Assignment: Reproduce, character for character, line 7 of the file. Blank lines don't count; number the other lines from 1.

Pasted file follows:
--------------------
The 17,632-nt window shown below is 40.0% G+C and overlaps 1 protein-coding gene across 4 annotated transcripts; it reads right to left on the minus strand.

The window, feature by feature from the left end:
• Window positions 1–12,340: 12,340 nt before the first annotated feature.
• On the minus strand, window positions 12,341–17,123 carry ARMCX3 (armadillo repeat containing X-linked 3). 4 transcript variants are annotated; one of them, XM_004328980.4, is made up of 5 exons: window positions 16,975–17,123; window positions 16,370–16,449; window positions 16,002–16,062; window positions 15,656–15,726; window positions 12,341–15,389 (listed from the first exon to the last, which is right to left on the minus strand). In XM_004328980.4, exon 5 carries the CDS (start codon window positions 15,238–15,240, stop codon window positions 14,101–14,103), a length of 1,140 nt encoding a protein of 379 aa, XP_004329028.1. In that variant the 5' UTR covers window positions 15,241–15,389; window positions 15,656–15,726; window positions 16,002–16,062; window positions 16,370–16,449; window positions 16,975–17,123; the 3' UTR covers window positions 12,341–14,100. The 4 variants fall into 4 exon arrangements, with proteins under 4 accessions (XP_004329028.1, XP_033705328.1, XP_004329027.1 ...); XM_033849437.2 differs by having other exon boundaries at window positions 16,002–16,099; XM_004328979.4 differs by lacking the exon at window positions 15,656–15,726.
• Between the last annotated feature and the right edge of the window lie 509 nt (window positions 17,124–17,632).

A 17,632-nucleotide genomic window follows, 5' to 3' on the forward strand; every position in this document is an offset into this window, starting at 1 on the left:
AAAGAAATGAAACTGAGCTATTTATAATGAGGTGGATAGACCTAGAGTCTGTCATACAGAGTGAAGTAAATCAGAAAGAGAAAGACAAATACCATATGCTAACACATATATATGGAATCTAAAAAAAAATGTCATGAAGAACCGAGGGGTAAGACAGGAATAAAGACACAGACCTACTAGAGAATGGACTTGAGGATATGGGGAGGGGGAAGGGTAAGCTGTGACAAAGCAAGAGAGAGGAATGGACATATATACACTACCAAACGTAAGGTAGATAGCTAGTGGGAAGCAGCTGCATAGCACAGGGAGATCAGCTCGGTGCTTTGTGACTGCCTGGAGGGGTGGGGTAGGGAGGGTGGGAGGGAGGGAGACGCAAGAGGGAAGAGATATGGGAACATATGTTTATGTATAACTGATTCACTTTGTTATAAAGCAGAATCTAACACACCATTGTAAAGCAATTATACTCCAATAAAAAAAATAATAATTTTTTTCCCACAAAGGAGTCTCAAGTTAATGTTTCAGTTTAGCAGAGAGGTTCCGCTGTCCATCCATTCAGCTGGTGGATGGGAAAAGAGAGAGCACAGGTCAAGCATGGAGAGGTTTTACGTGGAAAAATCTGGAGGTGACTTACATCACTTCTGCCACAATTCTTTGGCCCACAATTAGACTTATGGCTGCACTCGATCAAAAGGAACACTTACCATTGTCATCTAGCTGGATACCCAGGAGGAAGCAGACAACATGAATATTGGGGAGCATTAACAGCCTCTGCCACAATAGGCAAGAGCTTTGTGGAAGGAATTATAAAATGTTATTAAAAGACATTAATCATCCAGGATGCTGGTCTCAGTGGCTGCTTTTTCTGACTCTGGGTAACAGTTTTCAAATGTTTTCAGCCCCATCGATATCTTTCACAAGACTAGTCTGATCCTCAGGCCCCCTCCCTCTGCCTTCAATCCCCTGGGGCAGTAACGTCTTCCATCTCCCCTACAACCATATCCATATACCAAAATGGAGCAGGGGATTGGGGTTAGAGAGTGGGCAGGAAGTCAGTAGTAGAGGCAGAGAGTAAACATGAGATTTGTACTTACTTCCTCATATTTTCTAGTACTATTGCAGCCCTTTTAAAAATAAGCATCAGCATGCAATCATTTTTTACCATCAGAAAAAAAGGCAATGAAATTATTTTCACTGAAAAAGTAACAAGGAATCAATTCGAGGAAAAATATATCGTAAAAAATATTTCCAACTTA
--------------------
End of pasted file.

AAAGAAATGAAACTGAGCTATTTATAATGAGGTGGATAGACCTAGAGTCTGTCATACAGAGTGAAGTAAATCAGAAAGAGAAAGACAAATACCATATGCTAACACATATATATGGAATCTAAAAAAAAATGTCATGAAGAACCGAGGGGTAAGACAGGAATAAAGACACAGACCTACTAGAGAATGGACTTGAGGATATGGGGAGGGGGAAGGGTAAGCTGTGACAAAGCAAGAGAGAGGAATGGACATATATACACTACCAAACGTAAGGTAGATAGCTAGTGGGAAGCAGCTGCATAGCACAGGGAGATCAGCTCGGTGCTTTGTGACTGCCTGGAGGGGTGGGGTAGGGAGGGTGGGAGGGAGGGAGACGCAAGAGGGAAGAGATATGGGAACATATGTTTATGTATAACTGATTCACTTTGTTATAAAGCAGAATCTAACACACCATTGTAAAGCAATTATACTCCAATAAAAAAAATAATAATTTTTTTCCCACAAAGGAGTCTCAAGTTAATGTTTCAGTTTAGCAGAGAGGTTCCGCTGTCCATCCATTCAGCTGGTGGATGGGAAAAGAGAGAGCACAGGTCAAGCATGGAGAGGTTTTACGTGGAAAAATCTGGAGGTGACTTACATCACTTCTGCCACAATTCTTTGGCCCACAATTAGACTTATGGCTGCACTCGATCAAAAGGAACACTTACCATTGTCATCTAGCTGGATACCCAGGAGGAAGCAGACAACATGAATATTGGGGAGCATTAACAGCCTCTGCCACAATAGGCAAGAGCTTTGTGGAAGGAATTATAAAATGTTATTAAAAGACATTAATCATCCAGGATGCTGGTCTCAGTGGCTGCTTTTTCTGACTCTGGGTAACAGTTTTCAAATGTTTTCAGCCCCATCGATATCTTTCACAAGACTAGTCTGATCCTCAGGCCCCCTCCCTCTGCCTTCAATCCCCTGGGGCAGTAACGTCTTCCATCTCCCCTACAACCATATCCATATACCAAAATGGAGCAGGGGATTGGGGTTAGAGAGTGGGCAGGAAGTCAGTAGTAGAGGCAGAGAGTAAACATGAGATTTGTACTTACTTCCTCATATTTTCTAGTACTATTGCAGCCCTTTTAAAAATAAGCATCAGCATGCAATCATTTTTTACCATCAGAAAAAAAGGCAATGAAATTATTTTCACTGAAAAAGTAACAAGGAATCAATTCGAGGAAAAATATATCGTAAAAAATATTTCCAACTTA